As the Red Sox have stayed steady at the top of the American League East for the majority of this season, there have obviously been some issues here and there on this roster that have kept them from really running away as some of their competition have stumbled out of the gate. Among the issues that have been most apparent as the season has gone along as been the bottom of the lineup, which at times has seemingly single-handedly kept them out of the win column. Those issues have not been totally solved, either, as there are still plenty of question marks in the lineup outside of the core group. With that said, there have been some improvements, most notably with Hunter Renfroe.
Coming into the season, I think there were some mixed feelings about what Renfroe could bring to the team. The right fielder was an early signing for the winter, so it felt at the time of his signing that the evaluation really depended on what else they did. As things turned out, of course, it resulted in Renfroe having to be something close to an everyday outfielder, particularly now with Franchy Cordero never really getting going. That led to disappointment from some, including me, and the month of April only strengthened those feelings.
To that end, things were dismal for the former Padre and Ray through the first month of the season, where he was very much in that group of hitters at the bottom of the lineup who was being carried by the core group of the offense. By the end of the month he was hitting just .167/.235/.250 for a 34 wRC+. In other words, he was 66 percent worse than the league-average hitter. Among the 238 players who got at least 60 plate appearances over the month of April, only nine had a worse month at the plate by wRC+.
We all know first impressions are everything, a rule that applies both to baseball and life in general, and so it can be hard to notice when someone is digging themselves out of that kind of hole, particularly when the overall numbers are still bad. But with Renfroe, that last part is just an indication of how low he was in April because he has legitimately turned things around in the month of May. Since the calendar flipped to the second month of the season, the Red Sox outfielder is hitting .283/.283/.533 for a 121 wRC+. As I said, the overall numbers are still rough with a 74 wRC+ on the year, but things are clearly trending in the right direction.
There are a few things to point out here in terms of why he’s starting to turn things around. Some if it comes in how he’s approaching things, though he’s really just being more aggressive and making more contact. He’s seeing a lot fewer offspeed pitches right now than he did in May, per Baseball Savant, which is good for him because those were the pitches with which he had the most trouble in April. He’s also just swinging through fewer of every type of pitch.
But the plate discipline stuff has been secondary to his improvement, which his easy to tell by looking at his line since his average and on-base percentage are the same number. That, of course, means he hasn’t drawn a walk this month. All of his work has come by simply hitting the ball better, and really this run of success does come down to the quality of contact and the way he is hitting the ball. A lot of times when a player turns things around like this, particularly with so much power being added to the mix, the first thing to look for is whether they’re hitting more balls in the air. For Renfroe, there was a little bit of an improvement there, but nothing too extreme.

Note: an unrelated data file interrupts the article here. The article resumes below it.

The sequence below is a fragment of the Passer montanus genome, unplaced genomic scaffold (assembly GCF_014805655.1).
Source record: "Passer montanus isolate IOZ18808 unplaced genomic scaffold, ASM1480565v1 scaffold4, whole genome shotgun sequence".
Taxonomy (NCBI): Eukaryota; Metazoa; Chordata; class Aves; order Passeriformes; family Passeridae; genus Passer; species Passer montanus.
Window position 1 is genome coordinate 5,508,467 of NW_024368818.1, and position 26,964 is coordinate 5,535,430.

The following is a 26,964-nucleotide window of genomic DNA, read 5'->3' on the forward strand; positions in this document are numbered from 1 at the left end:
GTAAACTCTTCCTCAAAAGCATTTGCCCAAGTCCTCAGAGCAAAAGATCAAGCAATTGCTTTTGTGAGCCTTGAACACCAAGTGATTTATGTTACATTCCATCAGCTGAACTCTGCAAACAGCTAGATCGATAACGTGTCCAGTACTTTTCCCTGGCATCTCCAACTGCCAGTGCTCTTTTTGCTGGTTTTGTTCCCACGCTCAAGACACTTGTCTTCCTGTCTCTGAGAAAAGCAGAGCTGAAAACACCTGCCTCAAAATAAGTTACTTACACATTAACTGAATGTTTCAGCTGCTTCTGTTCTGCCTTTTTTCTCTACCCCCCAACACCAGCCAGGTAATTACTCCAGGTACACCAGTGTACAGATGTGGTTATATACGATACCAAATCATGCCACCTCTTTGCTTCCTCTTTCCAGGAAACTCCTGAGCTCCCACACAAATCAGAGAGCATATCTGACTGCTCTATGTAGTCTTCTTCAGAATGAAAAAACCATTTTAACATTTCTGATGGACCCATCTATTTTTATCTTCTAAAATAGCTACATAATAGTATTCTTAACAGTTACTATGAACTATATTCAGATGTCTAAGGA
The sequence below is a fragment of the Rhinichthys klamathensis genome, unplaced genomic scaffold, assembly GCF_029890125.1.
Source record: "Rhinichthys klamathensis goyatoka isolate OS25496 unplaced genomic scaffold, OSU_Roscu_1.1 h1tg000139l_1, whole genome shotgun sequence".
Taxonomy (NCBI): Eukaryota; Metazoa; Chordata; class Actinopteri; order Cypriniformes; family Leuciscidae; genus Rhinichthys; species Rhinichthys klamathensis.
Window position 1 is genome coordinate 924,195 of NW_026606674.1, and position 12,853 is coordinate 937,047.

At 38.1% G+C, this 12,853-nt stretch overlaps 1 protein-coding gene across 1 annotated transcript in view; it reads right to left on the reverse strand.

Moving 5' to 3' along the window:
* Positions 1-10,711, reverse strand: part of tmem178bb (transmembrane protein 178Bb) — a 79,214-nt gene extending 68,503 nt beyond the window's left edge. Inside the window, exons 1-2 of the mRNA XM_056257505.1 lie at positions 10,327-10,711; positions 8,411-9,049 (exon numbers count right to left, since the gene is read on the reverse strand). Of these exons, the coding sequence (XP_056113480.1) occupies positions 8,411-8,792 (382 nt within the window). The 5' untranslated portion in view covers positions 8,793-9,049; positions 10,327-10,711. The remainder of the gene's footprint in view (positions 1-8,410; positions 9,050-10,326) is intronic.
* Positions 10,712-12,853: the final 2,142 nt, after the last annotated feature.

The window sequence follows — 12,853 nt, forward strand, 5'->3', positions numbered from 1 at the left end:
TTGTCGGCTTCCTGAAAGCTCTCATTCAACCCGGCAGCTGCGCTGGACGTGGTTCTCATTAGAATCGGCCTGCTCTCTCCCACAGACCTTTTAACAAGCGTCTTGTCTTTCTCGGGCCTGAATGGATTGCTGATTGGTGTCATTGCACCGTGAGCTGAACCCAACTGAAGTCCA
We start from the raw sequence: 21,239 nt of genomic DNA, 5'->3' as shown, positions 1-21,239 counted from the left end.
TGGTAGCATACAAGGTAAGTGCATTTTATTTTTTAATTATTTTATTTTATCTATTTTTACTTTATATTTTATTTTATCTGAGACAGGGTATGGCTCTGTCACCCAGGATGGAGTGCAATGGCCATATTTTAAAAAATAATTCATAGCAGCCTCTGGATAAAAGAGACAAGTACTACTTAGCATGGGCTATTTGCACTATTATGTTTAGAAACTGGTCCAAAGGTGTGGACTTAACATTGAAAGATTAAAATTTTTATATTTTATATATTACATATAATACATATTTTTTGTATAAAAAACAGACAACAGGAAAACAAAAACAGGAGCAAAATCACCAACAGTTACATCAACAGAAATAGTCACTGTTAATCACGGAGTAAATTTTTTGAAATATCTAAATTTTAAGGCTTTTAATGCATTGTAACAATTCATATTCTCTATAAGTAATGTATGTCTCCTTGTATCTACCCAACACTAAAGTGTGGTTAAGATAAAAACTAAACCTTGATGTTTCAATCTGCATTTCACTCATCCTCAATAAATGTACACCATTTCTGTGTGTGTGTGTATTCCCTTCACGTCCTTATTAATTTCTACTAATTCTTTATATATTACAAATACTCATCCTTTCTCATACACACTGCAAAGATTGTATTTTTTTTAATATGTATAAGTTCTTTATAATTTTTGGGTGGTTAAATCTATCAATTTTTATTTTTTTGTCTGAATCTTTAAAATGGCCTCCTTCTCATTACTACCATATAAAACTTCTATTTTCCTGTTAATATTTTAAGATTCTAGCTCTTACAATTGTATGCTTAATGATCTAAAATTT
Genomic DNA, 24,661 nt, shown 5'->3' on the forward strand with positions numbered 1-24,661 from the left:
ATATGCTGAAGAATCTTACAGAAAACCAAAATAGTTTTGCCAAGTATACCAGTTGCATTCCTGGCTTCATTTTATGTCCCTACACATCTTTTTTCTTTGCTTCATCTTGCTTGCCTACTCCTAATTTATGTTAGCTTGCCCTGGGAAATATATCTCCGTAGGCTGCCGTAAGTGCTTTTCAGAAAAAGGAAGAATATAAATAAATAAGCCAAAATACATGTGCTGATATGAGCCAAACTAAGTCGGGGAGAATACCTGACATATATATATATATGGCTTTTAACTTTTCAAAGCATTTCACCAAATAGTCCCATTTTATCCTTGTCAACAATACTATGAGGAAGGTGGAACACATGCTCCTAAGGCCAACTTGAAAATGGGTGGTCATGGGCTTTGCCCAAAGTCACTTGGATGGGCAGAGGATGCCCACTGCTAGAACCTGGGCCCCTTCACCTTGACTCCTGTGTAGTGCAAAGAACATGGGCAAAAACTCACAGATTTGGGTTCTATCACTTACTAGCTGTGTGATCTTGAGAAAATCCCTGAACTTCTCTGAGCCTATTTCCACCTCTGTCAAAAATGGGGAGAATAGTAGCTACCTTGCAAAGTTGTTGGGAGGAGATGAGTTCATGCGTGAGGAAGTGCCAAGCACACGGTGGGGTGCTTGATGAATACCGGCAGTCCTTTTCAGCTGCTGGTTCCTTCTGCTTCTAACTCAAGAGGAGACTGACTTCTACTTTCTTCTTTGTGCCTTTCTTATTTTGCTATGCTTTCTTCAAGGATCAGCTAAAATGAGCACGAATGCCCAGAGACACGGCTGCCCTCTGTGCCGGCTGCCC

Instead, the two things I’m looking at are simply how hard he’s hitting the ball and where he’s hitting it. To the first point, it’s pretty straight forward. Per FanGraphs, the jump in hard-hit rate is impossible to ignore. In April, he was hitting just 22 percent of his batted balls at least 95 mph. So far in May, that rate has jumped all the way up to 42 percent. It should be noted that while some of that jump has come at the expense of soft contact, it has mostly come at the expense of medium contact.
What’s more interesting to me, though, is where he’s hitting the ball. We hear all the time about right-handed hitters at Fenway being too pull-happy because they see that big wall in batting practice and it’s too tempting to try and attack it, which can lead to guys rolling a lot of balls over as they try too hard to get it into left field. That was the opposite of what happened with Renfroe in April. He’s been a pull-heavy hitter throughout his career, but it seemed he was trying to be someone else in the first month of the season, pulling just 27 percent of the balls he hit.
This month, he’s been the hitter he’s supposed to be. He’s attacking pitches, hitting them hard, and perhaps most importantly he’s hitting them to his pull side. Renfroe has pulled 42 percent of his batted balls so far this month, and the results show with the power. Not only is he taking advantage of the Monster, but he’s taking advantage of his swing. Renfroe is very much a traditional power hitter, and while he can hit it out in any direction, 64 percent of his career homers have come to the pull side. That’s where his strength is, and he’s taking advantage.
We knew coming into the season that Renfroe was a streaky hitter, so I don’t expect the version that we’ve seen in April or May to be one that we’ll see for the rest of the season. We’ll see another downturn, and we’ll see him turn it around again as well. But we know the formula for his success, and we’re seeing it in action right now. If we see Renfroe trying to be someone he’s not, spraying the ball all around the field, it could be a recipe for disaster. It’s counter-intuitive to the concerns we often hear about new right-handed hitters at Fenway, but for Renfroe, we want him to go for that Monster and let it build his power up to provide some thump down low in the lineup.